Patent application title: Recessed lighting finish trim
Charles F. Huber (Lake Forest, IL, US)
Kerry S. Collins (Island Lake, IL, US)
Donald Lee Kuball, Jr. (Carol Stream, IL, US)
IPC8 Class: AE04F1902FI
Class name: Static structures (e.g., buildings) including component (e.g., wall) designed to receive a disparate article having disparate article mounted thereto artificial illumination means
Publication date: 2009-12-24
Patent application number: 20090313911
Housings, for recessed light fixtures of the same nominal size, may come
in a range of actual diameters sizes. A trim unit is designed to fit into
such range of housing diameters for a nominal size. The trim unit has a
divided flange area providing a small appearance and structural rigidity.
1. A trim assembly for one or more recessed lighting fixture housings
having a range of actual diameters, comprising:a) a first insert portion
for fitting in the housing,b) a flange extending from the first insert
portion in a generally horizontalposition,c) said flange having:i) a
first flange portion abutting the edge of the first insert portion and
extending outwardly therefrom for a first width,ii) a second flange
portion of a second width, andiii) a bend extending vertically between
the first flange portion and the second flange portion, thereby placing
the first flange portion and the second flange portion on different
2. The trim assembly of claim 1 wherein the second flange portion contains the outer circumference of the flange.
3. The trim assembly of claim 1 wherein the bend provides a visually perceptible boundary between the first flange portion and the second flange portion, whereby the apparent width of the flange area is decreased to a viewer of the trim.
4. The trim assembly of claim 1 wherein the first insert portion has baffles.
5. The trim assembly of claim 1 wherein the first flange portion has a radiused edge.
6. The trim assembly of claim 1 first width is shorter than second width.
7. The trim assembly of claim 1 wherein the second flange portion comprises a smooth material.
8. A method of making a trim assembly for one or more recessed lighting fixture housings having a range of actual diameters, comprising:providing a first insert portion of the trim assembly to extend vertically within the housings,providing a flange portion to extend horizontally in two parts from the first insert portion with a bend between the two parts, thereby placing the two flange parts on different levels.
9. The method of making a trim assembly according to claim 8 further comprising: transitioning the trim assembly from the first insert portion to the flange portion with a radiused portion designed to fit within a smallest housing diameter.
BACKGROUND OF THE INVENTION
1. Field of the Invention
The invention relates generally to recessed lighting fixtures. The invention relates more specifically to trim assemblies for recessed lighting fixtures.
2. Discussion of the Related Art
A typically recessed lighting fixture will have a housing portion fastened to the ceiling joists. The housing carries the electrical connection for the lamp, i.e. the socket, and the wiring connection to proper line voltage. An opening is cut in the ceiling allowing access to the housing. A trim assembly including a first insert portion, which provides optical properties for light exiting the fixture is then placed in the housing. The insert portion may be a cone or straight walled insert with or without baffles, as known to those in the art. The trim assembly also provides a finished appearance by including a flange, which covers the rough opening in the ceiling material. It is generally desirably from an esthetic point of view to make the trim flange as small as possible.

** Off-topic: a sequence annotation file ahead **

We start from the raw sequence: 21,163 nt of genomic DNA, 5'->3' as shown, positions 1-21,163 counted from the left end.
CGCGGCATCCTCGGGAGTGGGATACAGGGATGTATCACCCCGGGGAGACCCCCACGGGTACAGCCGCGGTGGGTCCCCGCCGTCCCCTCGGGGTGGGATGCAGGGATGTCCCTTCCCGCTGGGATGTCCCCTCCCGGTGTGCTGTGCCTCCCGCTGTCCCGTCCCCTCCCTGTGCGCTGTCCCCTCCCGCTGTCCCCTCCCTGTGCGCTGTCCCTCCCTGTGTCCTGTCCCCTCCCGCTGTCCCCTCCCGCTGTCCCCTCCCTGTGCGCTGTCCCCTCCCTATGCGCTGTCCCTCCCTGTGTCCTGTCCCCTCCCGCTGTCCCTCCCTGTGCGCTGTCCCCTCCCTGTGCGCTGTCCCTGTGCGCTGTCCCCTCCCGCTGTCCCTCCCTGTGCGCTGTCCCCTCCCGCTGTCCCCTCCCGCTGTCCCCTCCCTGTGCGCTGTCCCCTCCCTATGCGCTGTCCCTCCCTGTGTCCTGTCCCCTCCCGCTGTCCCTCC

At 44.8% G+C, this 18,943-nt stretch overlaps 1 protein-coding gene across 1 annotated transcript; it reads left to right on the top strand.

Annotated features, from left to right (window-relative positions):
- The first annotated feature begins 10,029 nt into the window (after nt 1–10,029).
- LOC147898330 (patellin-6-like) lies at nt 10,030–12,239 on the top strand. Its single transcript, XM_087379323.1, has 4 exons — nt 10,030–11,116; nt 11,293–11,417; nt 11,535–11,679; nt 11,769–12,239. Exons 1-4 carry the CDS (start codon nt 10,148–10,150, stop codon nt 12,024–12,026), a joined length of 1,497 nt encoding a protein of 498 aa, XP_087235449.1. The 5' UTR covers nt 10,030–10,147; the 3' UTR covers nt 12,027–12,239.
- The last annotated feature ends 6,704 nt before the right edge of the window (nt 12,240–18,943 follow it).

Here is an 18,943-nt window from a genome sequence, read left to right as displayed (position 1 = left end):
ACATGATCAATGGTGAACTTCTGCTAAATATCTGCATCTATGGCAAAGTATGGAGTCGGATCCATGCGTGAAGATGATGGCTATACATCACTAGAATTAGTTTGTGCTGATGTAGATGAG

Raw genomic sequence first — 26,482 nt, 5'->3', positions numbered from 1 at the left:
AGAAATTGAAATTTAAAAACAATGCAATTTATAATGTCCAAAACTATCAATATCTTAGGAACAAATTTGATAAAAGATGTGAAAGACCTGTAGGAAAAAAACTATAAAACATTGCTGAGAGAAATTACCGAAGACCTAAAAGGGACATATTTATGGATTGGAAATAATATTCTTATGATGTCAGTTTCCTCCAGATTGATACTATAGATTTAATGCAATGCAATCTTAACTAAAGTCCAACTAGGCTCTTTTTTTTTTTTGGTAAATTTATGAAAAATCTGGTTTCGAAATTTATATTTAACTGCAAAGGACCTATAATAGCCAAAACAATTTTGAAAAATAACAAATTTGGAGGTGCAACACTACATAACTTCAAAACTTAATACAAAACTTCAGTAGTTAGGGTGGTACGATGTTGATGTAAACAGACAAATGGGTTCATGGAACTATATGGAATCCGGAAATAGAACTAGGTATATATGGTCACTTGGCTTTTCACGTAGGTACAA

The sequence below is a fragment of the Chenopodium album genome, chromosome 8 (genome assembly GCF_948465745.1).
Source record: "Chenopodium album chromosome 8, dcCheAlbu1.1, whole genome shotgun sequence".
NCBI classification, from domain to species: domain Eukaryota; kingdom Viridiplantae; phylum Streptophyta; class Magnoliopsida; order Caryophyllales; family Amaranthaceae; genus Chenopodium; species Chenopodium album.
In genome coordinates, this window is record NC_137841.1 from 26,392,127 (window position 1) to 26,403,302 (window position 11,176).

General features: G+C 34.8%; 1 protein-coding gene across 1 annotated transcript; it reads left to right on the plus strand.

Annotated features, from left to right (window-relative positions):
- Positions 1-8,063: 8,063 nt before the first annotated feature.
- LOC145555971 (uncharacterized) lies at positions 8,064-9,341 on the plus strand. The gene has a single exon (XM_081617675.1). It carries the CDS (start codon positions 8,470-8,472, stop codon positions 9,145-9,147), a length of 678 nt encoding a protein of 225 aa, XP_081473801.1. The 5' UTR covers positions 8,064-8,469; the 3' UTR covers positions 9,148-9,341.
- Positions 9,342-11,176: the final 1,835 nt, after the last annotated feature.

In the current market for recessed lighting products, there are a variety of housing sizes and related finished trim types. The recessed lighting market refers to the diameter of housings based on their nominal diameter, 4 inch, 5 inch, 6 inch, etc. However, actual reference diameters, will vary in measurement depending on the manufacturer. Between manufacturers, a four inch nominal housing diameter may have an intended, or reference, diameter of 43/8 inches for a first manufacturer and a reference diameter of 4 9/16 inches from a second manufacturer.
Creating a finished trim to fit and operate properly in two different size housings, with the same nominal diameter, would therefore require a trim assembly with an outer diameter sized to address the larger diameter housing, but a reduced inside diameter to fit the smaller diameter housing, thereby requiring a large and esthetically unacceptable flange area. This combination of size requirements thus generally prevents the use of a single trim size to properly fit, operate and maintain an esthetically acceptable appearance on two different reference size diameter housings, thus preventing one trim from being used if an installer has housings from two manufacturers. Using two different trims can add cost to the installation as well as an inconsistency in the cosmetics of the finished trim.
SUMMARY OF THE INVENTION
To overcome the above issues the present invention discloses a finished trim for a recessed lighting fixture which is designed to fit into a nominal size recessed lighting housing which may be at the low end dimension or high end dimension of the diameter range for the designated diameter.
The area of the trim flange is designed with a deliberate offset in the horizontal plane of the finished trim flange that projects from the inside radius of the vertical wall of the first insert portion trim outward towards the outer diameter of the finished trim flange. The first insert portion will be illustrated and discussed hereinafter as the "cone portion" or simply "the cone" for ease of explanation although those in the art will understand it can be straight-walled, i.e. cylindrical, as discussed above, and need not necessarily be cone shaped. This offset area of the trim flange is large enough to fool the eye and create the appearance of being a part of the cone portion which minimizes the surface appearance of the trim flange area. An aesthetically acceptable finished trim is created for the recessed lighting housing at the minimum dimension or maximum dimension for the designated nominal housing diameter. Additionally, the offset increases the structural integrity of the flange area thus allowing the flange to maintain a level of flatness in the horizontal plane allowing the trim to seat flush with the adjoining surface material.